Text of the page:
Home | Tag Archives: Scientific American (page 4)

Tag Archives: Scientific American

Lawbreaking Particles May Point to a Previously Unknown Force in the Universe

For decades physicists have sought signs of misbehaving particles—evidence of subtle cracks in the “Standard Model ” of particle physics, the dominant theory describing the most fundamental building blocks of our universe. Although the Standard Model has proved strikingly accurate, scientists have long known some adjustments will be needed. Now, as a recent review paper in Nature documents, experimenters have ...

Read More »

Monday, 8 A.M.: Time to Have a Baby

Births peak on weekdays during daytime work hours Two generations ago babies were born pretty much spontaneously, around the clock. But today in the U.S., about half of all births are cesarean sections prescheduled by Mom or deliveries induced by doctors concerned about the mother’s or baby’s health. These medical procedures have skewed the days of the week, and hours ...

Read More »

Can Microbes Encourage Altruism?

From Quanta Magazine  (find original story here ). Parasites are among nature’s most skillful manipulators — and one of their specialties is making hosts perform reckless acts of irrational self-harm. There’s Toxoplasma gondii, which drives mice to seek out cats eager to eat them, and the liver fluke Dicrocoelium dendriticum, which motivates ants to climb blades of grass, exposing them to ...

Read More »

Utilities Are Giving People Cash for Clean Cars

Utilities have begun offering direct rebates for electric vehicles in an effort to jump-start sluggish sales in an emerging car market that stands to benefit them financially. Electric companies in Vermont and California have offered customers $450 to $1,200 off their electric bill if they buy a plug-in car. Others have partnered with Nissan to offer $10,000 in rebates. With ...

Read More »

Brain Activity during Sleep Can Predict When Someone Is Dreaming

“To sleep, perchance to dream” —Shakespeare may not exactly have been talking about our nocturnal journeys to another world, but that does not make the phenomenon of dreams any less mysterious or meaningful. Recent research is expanding our understanding—and yielding insights into consciousness itself. Sleep provides science with a way to study consciousness in all of its various forms, from ...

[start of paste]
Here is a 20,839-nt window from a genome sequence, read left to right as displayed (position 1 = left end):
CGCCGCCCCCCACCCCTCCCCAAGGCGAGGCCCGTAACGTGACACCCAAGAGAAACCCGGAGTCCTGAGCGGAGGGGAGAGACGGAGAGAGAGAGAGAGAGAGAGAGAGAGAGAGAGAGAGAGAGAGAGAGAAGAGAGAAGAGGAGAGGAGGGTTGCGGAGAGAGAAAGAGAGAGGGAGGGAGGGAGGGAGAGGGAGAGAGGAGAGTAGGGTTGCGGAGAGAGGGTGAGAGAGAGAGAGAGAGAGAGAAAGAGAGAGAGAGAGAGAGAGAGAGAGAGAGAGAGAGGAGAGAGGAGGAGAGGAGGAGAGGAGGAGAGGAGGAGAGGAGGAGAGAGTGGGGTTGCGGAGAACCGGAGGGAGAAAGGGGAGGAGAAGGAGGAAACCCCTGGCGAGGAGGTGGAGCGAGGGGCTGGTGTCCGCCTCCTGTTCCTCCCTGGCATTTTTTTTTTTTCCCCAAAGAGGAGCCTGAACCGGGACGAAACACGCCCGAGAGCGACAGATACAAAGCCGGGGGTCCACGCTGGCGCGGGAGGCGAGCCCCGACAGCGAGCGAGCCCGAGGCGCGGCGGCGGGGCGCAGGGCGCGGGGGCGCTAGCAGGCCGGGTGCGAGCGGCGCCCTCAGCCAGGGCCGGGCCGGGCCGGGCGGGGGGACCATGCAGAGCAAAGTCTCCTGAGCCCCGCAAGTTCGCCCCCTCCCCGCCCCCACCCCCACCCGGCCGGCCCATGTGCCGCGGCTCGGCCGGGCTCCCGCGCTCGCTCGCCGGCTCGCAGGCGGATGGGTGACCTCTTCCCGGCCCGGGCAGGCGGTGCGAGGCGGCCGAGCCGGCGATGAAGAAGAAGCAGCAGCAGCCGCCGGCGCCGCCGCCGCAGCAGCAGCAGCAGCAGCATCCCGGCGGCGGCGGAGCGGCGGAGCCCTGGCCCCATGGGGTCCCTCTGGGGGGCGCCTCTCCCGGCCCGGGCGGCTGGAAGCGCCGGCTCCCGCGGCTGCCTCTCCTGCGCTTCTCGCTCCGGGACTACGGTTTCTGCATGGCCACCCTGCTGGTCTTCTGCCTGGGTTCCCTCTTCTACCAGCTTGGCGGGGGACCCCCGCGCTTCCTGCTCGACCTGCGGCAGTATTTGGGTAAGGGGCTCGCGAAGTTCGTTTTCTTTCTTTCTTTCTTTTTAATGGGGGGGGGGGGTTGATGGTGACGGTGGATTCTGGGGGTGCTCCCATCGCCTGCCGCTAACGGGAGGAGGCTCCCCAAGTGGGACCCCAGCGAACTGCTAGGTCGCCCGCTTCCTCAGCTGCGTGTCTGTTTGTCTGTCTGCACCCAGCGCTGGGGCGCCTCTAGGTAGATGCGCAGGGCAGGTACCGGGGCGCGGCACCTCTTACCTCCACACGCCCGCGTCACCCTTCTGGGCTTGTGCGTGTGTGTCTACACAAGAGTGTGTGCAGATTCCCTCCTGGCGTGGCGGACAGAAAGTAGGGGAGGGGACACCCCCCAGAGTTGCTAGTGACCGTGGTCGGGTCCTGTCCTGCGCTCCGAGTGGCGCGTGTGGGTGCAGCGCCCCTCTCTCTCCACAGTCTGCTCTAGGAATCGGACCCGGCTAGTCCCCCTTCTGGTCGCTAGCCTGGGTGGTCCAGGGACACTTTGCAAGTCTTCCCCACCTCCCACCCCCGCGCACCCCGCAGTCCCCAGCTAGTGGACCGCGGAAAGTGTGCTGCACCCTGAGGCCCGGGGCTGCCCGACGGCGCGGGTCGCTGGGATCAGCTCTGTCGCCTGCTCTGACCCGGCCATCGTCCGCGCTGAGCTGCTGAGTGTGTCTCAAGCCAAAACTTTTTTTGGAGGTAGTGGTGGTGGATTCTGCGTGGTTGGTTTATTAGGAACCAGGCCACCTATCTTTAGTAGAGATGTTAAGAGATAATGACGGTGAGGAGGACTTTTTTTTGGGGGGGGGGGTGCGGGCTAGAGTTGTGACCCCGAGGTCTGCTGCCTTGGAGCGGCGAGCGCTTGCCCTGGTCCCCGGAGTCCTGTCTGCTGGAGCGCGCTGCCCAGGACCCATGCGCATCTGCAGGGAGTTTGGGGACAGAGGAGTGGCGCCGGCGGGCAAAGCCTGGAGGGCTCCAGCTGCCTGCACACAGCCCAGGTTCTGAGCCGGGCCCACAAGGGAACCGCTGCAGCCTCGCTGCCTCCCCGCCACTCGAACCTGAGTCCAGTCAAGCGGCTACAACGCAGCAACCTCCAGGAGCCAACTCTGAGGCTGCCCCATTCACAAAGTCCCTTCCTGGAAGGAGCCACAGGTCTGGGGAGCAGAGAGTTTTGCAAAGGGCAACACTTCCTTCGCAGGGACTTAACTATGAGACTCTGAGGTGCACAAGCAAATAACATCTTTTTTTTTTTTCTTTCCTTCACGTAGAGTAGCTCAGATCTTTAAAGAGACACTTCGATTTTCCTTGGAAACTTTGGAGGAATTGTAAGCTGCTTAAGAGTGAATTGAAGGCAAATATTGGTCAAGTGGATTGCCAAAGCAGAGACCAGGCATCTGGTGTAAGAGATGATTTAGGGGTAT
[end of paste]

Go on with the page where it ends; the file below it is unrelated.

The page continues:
Read More »

Do Probiotics Really Work?

Walk into any grocery store, and you will likely find more than a few “probiotic” products brimming with so-called beneficial bacteria that are supposed to treat everything from constipation to obesity to depression. In addition to foods traditionally prepared with live bacterial cultures (such as yogurt and other fermented dairy products), consumers can now purchase probiotic capsules and pills, fruit ...

Read More »

Why Do Human Beings Speak So Many Languages?

The following essay is reprinted with permission from The Conversation , an online publication covering the latest research. The thatched roof held back the sun’s rays, but it could not keep the tropical heat at bay. As everyone at the research workshop headed outside for a break, small groups splintered off to gather in the shade of coconut trees and ...

Read More »

5 Things to Know About the Experimental Therapy for Charlie Gard

On Monday, Dr. Michio Hirano, a neurologist at Columbia University, will evaluate 11-month old Charlie Gard, the British boy who is on life support because of a rare, lethal disease called mitochondrial depletion syndrome . Charlie is at the center of a fraught legal case in the U.K. concerning whether his parents can take him abroad to receive experimental treatment. Doctors at ...

Read More »

Mathematics World Mourns Maryam Mirzakhani, Only Woman to Win Fields Medal

Maryam Mirzakhani, the first woman and first Iranian to win the Fields Medal, often described as the rough equivalent of a Nobel prize for mathematicians, died of metastatic breast cancer on July 15, at the age of 40. She had been a professor at Stanford University since 2008. The loss feels personal to many women in mathematics. “My mailbox is ...

Read More »

On the Trail of a Dinosaur Sail

I really don’t know what it is about dinosaurs with sails. Ever since I was a kid, they’ve been paleo stars. No book about dinosaurs seemed complete without a Spinosaurus, and the appeal of finbacked saurians was so great that even Dimetrodon – a distant protomammal cousin of ours – has often been erroneously thrown into the Mesozoic mix. Maybe ...

Read More »
antalya oto kiralama Google
sunexpress